No word from Rob Ford during first weekend of radio silence
The weekend passed without comment from Toronto Mayor Rob Ford, who until recently would normally have spent two hours of his Sunday talking local politics, sports and other issues with his brother on their weekly talk-radio program.
But with the radio show now cancelled, there was no scheduled opportunity for Ford to further address the astonishing events of the past 10 days.
Last week, Toronto police Chief Bill Blair revealed that investigators had obtained a copy of a video which he said was consistent with media reports. The revelation came nearly six months after the Toronto Star and the U.S. gossip website Gawker reported someone had been trying to sell a video that allegedly showed the mayor using crack cocaine.
Ford denied the video’s existence and denied using crack cocaine for several months.
But in the days that followed Blair's Oct. 31 news conference, Ford apologized for "mistakes," some of which were alcohol-related, called for the release of the video he previously denied existed and publicly admitted to having smoked crack cocaine.
Over that same period, a separate bizarre video of the mayor ranting and swearing was released. Ford said he was "extremely, extremely inebriated" when it was recorded and that he was embarrassed. The revelation came just two days after the mayor said he had "nothing left to hide."
Ford has rejected suggestions he take a leave of absence, even though a large number of councillors — including some of his closest allies — say he needs to take an immediate break from city hall.
Yet Ford appears set to forge ahead with a scheduled appearance on Remembrance Day as he carries on with his regular duties as chief magistrate despite the ongoing controversy.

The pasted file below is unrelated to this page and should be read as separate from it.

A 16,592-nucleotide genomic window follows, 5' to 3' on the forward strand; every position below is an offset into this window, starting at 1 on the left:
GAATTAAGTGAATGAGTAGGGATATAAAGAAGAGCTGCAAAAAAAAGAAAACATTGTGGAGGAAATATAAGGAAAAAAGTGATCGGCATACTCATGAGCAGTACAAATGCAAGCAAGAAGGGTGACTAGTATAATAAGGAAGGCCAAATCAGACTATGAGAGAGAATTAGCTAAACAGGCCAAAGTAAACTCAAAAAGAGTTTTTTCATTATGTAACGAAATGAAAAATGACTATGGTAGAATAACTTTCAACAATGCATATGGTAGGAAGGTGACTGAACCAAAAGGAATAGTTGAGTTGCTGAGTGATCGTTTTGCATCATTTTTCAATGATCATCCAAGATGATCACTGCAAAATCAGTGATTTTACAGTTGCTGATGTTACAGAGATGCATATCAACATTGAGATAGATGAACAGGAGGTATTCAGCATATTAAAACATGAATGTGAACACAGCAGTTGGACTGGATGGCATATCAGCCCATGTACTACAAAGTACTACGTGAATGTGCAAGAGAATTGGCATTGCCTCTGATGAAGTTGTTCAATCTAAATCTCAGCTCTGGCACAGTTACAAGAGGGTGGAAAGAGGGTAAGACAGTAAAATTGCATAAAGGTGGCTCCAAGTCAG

Move to strip mayor of selected powers
Coun. John Filion has tabled a motion that calls on council to suspend normal rules that give the mayor the power to hire and fire the deputy mayor, as well as the city’s standing committee chairs.
The councillor told CBC News Network on Sunday that he believes the motion is council’s only option "to restrict the powers of the mayor and to try to take control of a situation that is clearly spiralling out of control."
Filion said it is not clear when the vote on his motion will take place, but it could be in the next few days.
"It may come to a vote in the next week or so, or it could be not until next month," said Filion, noting his motion has been tabled.
"It really depends on whether council wants to call a special meeting to deal with it."
Ford, a 44-year-old father of two, was elected as the mayor of Toronto three years ago after serving as a city councillor for a decade.
Just over a year into his mandate, Ford faced a conflict-of-interest challenge that nearly forced him from office. However, the mayor won an appeal that reversed a judge’s order to remove him.
Ford also faced a defamation lawsuit that was eventually dismissed in court.